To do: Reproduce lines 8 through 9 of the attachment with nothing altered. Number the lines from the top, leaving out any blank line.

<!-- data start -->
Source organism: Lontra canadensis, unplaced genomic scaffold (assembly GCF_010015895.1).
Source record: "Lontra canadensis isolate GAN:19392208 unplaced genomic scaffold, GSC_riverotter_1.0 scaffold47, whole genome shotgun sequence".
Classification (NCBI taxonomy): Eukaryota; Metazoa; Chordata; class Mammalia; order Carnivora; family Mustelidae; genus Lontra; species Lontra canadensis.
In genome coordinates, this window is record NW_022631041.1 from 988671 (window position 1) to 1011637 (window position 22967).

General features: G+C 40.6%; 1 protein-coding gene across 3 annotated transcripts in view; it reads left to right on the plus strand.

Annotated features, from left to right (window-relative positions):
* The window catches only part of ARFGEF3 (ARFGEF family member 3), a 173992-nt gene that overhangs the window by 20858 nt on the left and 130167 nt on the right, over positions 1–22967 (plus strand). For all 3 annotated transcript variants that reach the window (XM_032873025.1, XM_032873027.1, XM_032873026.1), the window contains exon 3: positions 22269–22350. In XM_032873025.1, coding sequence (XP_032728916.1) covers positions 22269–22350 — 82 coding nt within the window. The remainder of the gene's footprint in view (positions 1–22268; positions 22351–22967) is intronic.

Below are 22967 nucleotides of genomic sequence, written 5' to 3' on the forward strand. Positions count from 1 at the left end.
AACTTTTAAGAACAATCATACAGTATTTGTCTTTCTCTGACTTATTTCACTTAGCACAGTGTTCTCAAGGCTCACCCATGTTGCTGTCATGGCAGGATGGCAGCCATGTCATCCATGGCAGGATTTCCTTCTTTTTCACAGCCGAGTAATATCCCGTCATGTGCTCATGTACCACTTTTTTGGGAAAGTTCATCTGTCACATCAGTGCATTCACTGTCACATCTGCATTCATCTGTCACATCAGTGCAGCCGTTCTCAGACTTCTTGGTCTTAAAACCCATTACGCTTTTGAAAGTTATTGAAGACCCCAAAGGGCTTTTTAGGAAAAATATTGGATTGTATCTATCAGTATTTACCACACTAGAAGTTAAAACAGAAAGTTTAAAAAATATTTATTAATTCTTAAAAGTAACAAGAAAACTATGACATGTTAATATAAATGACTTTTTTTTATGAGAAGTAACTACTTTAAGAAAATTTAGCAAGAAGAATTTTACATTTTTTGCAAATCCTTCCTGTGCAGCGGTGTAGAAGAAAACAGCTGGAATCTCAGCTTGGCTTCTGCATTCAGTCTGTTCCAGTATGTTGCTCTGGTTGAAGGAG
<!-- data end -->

Below are 22967 nucleotides of genomic sequence, written 5' to 3' on the forward strand. Positions count from 1 at the left end.
AACTTTTAAGAACAATCATACAGTATTTGTCTTTCTCTGACTTATTTCACTTAGCACAGTGTTCTCAAGGCTCACCCATGTTGCTGTCATGGCAGGATGGCAGCCATGTCATCCATGGCAGGATTTCCTTCTTTTTCACAGCCGAGTAATATCCCGTCATGTGCTCATGTACCACTTTTTTGGGAAAGTTCATCTGTCACATCAGTGCATTCACTGTCACATCTGCATTCATCTGTCACATCAGTGCAGCCGTTCTCAGACTTCTTGGTCTTAAAACCCATTACGCTTTTGAAAGTTATTGAAGACCCCAAAGGGCTTTTTAGGAAAAATATTGGATTGTATCTATCAGTATTTACCACACTAGAAGTTAAAACAGAAAGTTTAAAAAATATTTATTAATTCTTAAAAGTAACAAGAAAACTATGACATGTTAATATAAATGACTTTTTTTTATGAGAAGTAACTACTTTAAGAAAATTTAGCAAGAAGAATTTTACATTTTTTGCAAATCCTTCCTGTGCAGCGGTGTAGAAGAAAACAGCTGGAATCTCAGCTTGGCTTCTGCATTCAGTCTGTTCCAGTATGTTGCTCTGGTTGAAGGAG